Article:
But there are many other labour-intensive tasks for people to do in a warehouse, like packing, for example. “As technology has reshaped its workforce, Amazon has set aside $700 million to retrain about a third of its US employees for roles with new demands,” according to an article about Jeff Bezos’ master plan for the company. Efficiency for its own sake is not the firm’s goal. The use of vast amounts of data available in service industries is shaping OM.
The key is acceptance
Data’s granularity and accessibility creates a new opportunity for people-centric operations. We can study how human beings affect process performance, or how the process affects human behaviour. Like Amazon employees, customers can also wear RFID chips to provide tracking in exchange for services or other benefits. Acceptance is key – a firm must be transparent with how the customer or employee data will be used.
Customers are very willing to share information about their movement at Disney theme parks, for example. Park “guests” used to wear devices known as MagicBands to unlock hotel room doors, make purchases or attend exclusive events. The park tracked their movement and managed the flow of customers accordingly. Customer acceptance has been quite high because people reap the benefits; now the parks have shifted to an app.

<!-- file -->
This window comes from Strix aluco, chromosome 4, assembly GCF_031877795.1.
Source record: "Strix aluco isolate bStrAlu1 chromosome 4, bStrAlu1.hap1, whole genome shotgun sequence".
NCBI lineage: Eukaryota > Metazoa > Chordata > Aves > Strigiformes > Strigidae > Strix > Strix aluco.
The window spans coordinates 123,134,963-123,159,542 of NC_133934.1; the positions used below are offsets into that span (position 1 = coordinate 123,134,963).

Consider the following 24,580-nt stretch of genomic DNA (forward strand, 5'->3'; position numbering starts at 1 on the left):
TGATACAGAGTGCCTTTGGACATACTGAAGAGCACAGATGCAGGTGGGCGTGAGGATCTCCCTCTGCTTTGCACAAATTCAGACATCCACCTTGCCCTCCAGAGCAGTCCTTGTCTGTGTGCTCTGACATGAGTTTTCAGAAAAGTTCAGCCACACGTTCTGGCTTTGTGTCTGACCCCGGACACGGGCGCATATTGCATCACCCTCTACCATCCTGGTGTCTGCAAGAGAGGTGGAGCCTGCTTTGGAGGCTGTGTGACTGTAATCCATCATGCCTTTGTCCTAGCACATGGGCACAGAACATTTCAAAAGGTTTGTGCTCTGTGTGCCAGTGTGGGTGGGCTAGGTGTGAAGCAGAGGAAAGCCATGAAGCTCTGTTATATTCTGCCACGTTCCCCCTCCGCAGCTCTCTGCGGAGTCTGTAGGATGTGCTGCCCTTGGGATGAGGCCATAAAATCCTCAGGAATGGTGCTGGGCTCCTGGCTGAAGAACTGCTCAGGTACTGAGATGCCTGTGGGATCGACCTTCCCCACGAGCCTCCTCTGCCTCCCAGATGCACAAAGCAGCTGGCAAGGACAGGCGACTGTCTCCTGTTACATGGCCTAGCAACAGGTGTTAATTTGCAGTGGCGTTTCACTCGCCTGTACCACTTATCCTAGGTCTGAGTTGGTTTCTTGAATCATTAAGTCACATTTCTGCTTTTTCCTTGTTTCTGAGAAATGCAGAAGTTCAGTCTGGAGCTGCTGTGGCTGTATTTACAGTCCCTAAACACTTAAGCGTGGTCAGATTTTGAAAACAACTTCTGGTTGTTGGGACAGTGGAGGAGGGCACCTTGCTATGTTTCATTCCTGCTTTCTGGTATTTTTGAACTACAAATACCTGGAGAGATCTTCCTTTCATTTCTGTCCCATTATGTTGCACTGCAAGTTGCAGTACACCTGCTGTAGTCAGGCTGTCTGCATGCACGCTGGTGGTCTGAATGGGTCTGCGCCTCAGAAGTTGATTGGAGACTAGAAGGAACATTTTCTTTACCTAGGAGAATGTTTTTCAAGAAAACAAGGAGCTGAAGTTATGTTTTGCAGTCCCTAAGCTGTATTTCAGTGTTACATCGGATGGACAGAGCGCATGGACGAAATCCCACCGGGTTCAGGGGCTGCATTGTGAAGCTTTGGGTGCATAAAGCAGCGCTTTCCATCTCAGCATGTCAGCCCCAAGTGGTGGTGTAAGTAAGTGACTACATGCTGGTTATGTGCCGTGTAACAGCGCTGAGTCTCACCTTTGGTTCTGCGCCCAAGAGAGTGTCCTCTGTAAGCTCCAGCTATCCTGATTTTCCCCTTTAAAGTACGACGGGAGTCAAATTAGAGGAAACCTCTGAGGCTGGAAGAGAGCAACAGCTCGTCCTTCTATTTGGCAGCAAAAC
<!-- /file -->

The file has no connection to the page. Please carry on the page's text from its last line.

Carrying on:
Using data like this to optimise processes can be done across fields. In addition to my own research on customer ownership (utility models), coproduction (team coordination) and practice processes (learning and productivity), other INSEAD faculty have conceived important research on PCO. They include Ludo Van der Heyden on fair processes (team coordination), Jürgen Mihm and Manuel Sosa on team creativity (learning and productivity) or Sameer Hasija on Parkinson’s Law (individual biases).
The future of PCO
As the world continues to change at breakneck speed, it has become even more important to study people and processes, and the data to do so are increasingly available. People have always been at the centre of operations, going back to scientific management, but somehow the field has wandered away from the role of people on processes. It’s time to bring it back.
In practice, we need to re-associate people with operations, like Google has. We heavily rely on people in teams to run businesses, so we need research to continue to unveil the impact of people on processes and how processes may change people.